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Comment Re:This is dangerous... (Score 1) 845

You said "it might not be relevant to him for his job duties." C'mon! Not criticizing you, but this guy says he manages a 3 billion dollar budget. And he can't do basic arithmetic, even with a calculator? I can't for the life of me imagine how addition and subtraction can't be relevant to someone that manages money on a daily basis.

Comment Re:I don't think you do (Score 1) 93

One correction: While Breitling has a robust history in aviation, no Breitling watches have ever (officially) been used in space by NASA. The only watches certified by NASA for spaceflight are the Omega Speedmaster Professional and (I believe) the Omega Speedmaster X-33. Interestingly, the current Speedmaster Professional is virtually identical to the one selected by NASA in the mid-1960's mechanical, handwind movement and all. The only modification NASA made to the Speedmasters that went into space was to replace the stock metal bracelet with a Velcro strap that could be adjusted to fit over the cuff of a space suit.

Comment Re:Do you know what Breitling is? (Score 5, Insightful) 93

It's probably not quite correct to say that Breitling doesn't "give a shit about science" or that they make "designer watches." Designer watches are what you pick up for $49.95 at Marshall's and toss in the trash when the battery dies. If you've ever held a Breitling, you'd certainly agree that the quality of design and workmanship is orders of magnitude better than a typical "designer watch." Admittedly, the price is also orders of magnitude greater, but you get what you pay for. And there's an enormous amount of both science and engineering that goes into the manufacture of a modern mechanical timepiece. Watch manufacturers are constantly working to develop longer-lasting and more effective lubricants. They develop new alloys to use in escapements to make their watches more resistant to the effects of gravity, magnetism and temperature. They use silicon and other materials in place of metal to reduce both wear and the need for lubrication in their movements. So, I'm thinking that the folks at Breitling probably do give a shit about science.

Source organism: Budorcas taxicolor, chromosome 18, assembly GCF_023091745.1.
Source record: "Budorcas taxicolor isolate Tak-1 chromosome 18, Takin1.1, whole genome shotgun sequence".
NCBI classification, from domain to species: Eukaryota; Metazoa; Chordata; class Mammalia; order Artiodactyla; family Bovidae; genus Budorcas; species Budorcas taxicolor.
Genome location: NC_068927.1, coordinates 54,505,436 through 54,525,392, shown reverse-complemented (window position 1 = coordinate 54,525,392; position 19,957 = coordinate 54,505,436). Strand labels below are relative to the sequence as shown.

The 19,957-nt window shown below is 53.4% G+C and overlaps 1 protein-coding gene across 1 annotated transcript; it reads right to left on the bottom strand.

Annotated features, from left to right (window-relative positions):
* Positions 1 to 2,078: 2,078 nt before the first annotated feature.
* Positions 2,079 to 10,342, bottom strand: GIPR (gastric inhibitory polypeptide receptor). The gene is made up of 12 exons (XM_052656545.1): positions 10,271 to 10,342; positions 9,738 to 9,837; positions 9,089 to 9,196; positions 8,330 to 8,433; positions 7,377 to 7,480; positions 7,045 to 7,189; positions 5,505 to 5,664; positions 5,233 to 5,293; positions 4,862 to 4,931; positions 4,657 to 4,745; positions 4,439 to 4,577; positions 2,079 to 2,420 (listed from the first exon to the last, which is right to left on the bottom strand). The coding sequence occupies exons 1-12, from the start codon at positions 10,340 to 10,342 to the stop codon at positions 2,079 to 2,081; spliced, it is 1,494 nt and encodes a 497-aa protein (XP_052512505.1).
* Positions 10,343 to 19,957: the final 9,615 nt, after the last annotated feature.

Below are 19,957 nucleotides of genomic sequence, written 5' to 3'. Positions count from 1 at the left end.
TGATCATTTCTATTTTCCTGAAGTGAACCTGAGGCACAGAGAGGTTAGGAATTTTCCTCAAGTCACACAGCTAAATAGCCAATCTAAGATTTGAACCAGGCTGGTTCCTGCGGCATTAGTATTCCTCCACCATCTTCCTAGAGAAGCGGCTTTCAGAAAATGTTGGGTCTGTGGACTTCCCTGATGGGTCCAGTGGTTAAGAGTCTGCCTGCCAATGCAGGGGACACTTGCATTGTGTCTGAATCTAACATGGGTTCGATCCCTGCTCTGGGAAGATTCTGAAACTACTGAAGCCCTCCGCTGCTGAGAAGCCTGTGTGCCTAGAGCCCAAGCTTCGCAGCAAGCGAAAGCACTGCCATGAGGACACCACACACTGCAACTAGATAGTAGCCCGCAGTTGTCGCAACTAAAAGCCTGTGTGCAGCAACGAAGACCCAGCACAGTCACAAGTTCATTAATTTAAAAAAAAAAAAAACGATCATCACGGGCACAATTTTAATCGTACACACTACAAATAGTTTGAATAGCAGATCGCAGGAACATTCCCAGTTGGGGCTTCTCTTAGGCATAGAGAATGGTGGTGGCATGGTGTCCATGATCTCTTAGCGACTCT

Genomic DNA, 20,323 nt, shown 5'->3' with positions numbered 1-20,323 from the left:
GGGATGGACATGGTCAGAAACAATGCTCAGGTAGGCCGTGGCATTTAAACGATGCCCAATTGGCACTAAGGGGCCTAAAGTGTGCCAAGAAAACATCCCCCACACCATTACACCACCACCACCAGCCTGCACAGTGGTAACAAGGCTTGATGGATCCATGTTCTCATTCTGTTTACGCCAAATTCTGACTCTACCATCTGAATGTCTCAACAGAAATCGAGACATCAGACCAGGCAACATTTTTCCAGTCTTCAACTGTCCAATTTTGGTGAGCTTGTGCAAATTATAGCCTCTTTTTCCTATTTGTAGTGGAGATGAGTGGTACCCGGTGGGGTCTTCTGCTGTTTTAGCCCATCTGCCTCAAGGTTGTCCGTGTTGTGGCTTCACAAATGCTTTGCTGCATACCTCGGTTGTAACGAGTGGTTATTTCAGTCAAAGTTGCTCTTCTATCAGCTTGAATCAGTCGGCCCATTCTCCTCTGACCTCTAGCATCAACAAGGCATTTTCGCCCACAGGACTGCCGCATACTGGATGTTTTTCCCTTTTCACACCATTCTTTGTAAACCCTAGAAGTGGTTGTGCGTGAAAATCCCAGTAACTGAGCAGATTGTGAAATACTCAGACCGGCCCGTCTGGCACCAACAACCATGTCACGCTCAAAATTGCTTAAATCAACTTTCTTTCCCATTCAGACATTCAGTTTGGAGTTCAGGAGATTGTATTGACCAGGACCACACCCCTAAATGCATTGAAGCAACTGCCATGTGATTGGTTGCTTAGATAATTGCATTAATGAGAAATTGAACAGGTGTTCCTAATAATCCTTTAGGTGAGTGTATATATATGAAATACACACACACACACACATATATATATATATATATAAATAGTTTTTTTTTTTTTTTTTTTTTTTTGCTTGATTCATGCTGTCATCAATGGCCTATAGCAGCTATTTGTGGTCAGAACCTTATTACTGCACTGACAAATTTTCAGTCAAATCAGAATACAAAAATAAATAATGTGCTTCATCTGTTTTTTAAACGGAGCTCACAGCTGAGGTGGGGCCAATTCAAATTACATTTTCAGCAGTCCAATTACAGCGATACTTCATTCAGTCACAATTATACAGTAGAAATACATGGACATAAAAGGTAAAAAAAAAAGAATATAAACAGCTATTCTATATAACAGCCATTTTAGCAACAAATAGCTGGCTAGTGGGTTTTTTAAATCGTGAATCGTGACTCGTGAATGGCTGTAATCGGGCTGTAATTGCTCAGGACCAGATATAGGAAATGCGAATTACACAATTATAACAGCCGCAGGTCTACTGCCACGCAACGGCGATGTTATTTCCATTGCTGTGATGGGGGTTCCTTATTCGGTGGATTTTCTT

Comment Re:RAM's cheap (Score 1) 543

"I remember paying $160 for 16 megs"

That sounds like a bargain to me. In the early '90's, I worked for a local shop that built machines to order for customers. If we wanted to ballpark a price for a custom configuration, the numbers we used were $45/meg for RAM and $1/meg for hard drives. This was in the days when low-end machines came with 4 megs of RAM and a 25 mHz 486 and the high-end boxes had 16 megs of RAM and a 486-66.

Comment Not even close (Score 1) 210

Considering their closed business model (you can't read an eBook from any vendor other than Amazon on a Kindle), the device itself, even without ads, should be very close to free. Amazon should be looking at the Gilette business model; charge next to nothing for your razors and make your money on the blades. I might pay $25 for a device that locks me into Amazon as my exclusive eBook vendor, but not a penny more.

Comment Re:Doh (Score 1) 408

You can always write or call the company and tell them why you intend to not give them your business, but friends I have in the marketing and advertising industries think that this might have the exact opposite effect. The attitude at many companies is "any publicity is good publicity." Even if you're pissed off at the company, they got your attention, and got their name and logo in your head. And that's what they wanted.